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Remember the good ship Vasa

Following is an abridged version of a speech given by Pierre Schori, Sweden's minister for development cooperation, during the May meeting in Stockholm of the Consultative Group for the Reconstruction and Transformation of Central America. The speech was delivered in a new museum that houses the Vasa, a 371-year-old ship.

The most modern Swedish warship of its time, the Vasa, sank at the start of its inaugural voyage in 1628.

Before crowds of spectators, the ship set off on its first and only voyage, passing before the Royal Palace of Stockholm and firing off proud salvos from its brand new cannons. Then, after it had covered barely 1,300 meters, a strong gust of wind caused the ship to list on its side, and water began to pour through the cannon hatches. The Vasa sank less than a kilometer from where we stand today.

Who was responsible for this catastrophe? Although a royal commission was formed to investigate the disaster, the guilty party was never identified. In fact, the Vasa was top-heavy. After the ship sank, its master builder said that he had tested the ship's stability before launching it, by making 30 men run across its deck from port to starboard. The third time they did so, the ship listed so sharply to one side that they had to stop the test for fear that it would sink.

The logical response would have been to cancel the voyage. But who would give the order? A very influential admiral remarked: "If only His Majesty were here!" But King Gustav II Adolph, who had ordered the ship built, was at that time leading his army to war in Prussia, and did not learn of the disaster until two weeks later. Nobody had the authority needed to prevent the debacle. Later, when the question of who was to blame was raised in the investigation, one of the ship builders replied: "Only God knows!" In this way, both God and the king had a role in the catastrophe --and both were infallible!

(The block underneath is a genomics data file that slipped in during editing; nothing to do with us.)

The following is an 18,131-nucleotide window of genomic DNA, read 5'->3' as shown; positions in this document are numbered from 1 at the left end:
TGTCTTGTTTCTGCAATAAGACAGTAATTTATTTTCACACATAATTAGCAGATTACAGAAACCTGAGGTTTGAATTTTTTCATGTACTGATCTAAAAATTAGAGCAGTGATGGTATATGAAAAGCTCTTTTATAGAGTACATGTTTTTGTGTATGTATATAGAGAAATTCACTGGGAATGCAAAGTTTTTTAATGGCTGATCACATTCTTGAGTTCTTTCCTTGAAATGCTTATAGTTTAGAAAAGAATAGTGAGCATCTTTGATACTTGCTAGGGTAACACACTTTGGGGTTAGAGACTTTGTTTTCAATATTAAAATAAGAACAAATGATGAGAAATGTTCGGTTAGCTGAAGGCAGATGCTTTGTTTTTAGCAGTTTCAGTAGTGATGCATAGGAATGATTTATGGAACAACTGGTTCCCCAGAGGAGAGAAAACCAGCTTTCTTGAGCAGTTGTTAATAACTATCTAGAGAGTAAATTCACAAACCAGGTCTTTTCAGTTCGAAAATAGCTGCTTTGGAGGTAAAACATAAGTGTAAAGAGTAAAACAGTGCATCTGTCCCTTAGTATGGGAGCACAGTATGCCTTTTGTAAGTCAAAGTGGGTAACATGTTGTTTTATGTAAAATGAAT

We do not have to exaggerate to find parallels with our times. One parallel could be the need for greater transparency in the aftermath of a disaster. Another would be the importance of accountability and decentralization of decision-making power. The Vasa might never have been lost if the mid-level authorities and professionals had possessed the authority to cancel the inaugural voyage when they discovered that the ship was not seaworthy. Better oversight of the public budget and greater transparency in public spending probably would have halted the construction of this top-heavy ship.

We cannot rewrite history, but we can learn the lessons that history teaches us. José Eduardo Gauggel, president of the Justice Tribunal of Central America, has spoken on the need for transparency and good government in the process of reconstruction and transformation after the devastation caused by Hurricane Mitch. There has been much talk about the importance of decentralization and strengthening local governments, and of reducing environmental and social vulnerability.

Twelve years ago, Central America arrived at a crucial juncture. After having lived for decades with war, dictatorship and underdevelopment, the five presidents of the region met in Esquipulas, Guatemala, under the leadership of Oscar Arias, president of Costa Rica at the time. There they agreed on a joint regional platform based on the peaceful solution of conflicts, democracy, human rights and the fight against poverty. In their joint declaration, the presidents said they had found a solution for achieving peace, but they needed the support of the rest of the world to put their objectives into practice.

Since then, much has been accomplished. Peace has been achieved throughout Central America, all of the countries have adopted democratic systems of government, and their economies have been moving forward. But that was before the terrible catastrophe of Mitch.

Now, Central America finds itself at a new turning point. Just as the presidents meeting in Esquipulas asked for help from the rest of the world to achieve sustainable peace, their successors today are calling on the international community to help rebuild and transform Central America. Given the strides we have made so far, we have every reason to be optimistic about our ability to meet the challenges of the future.

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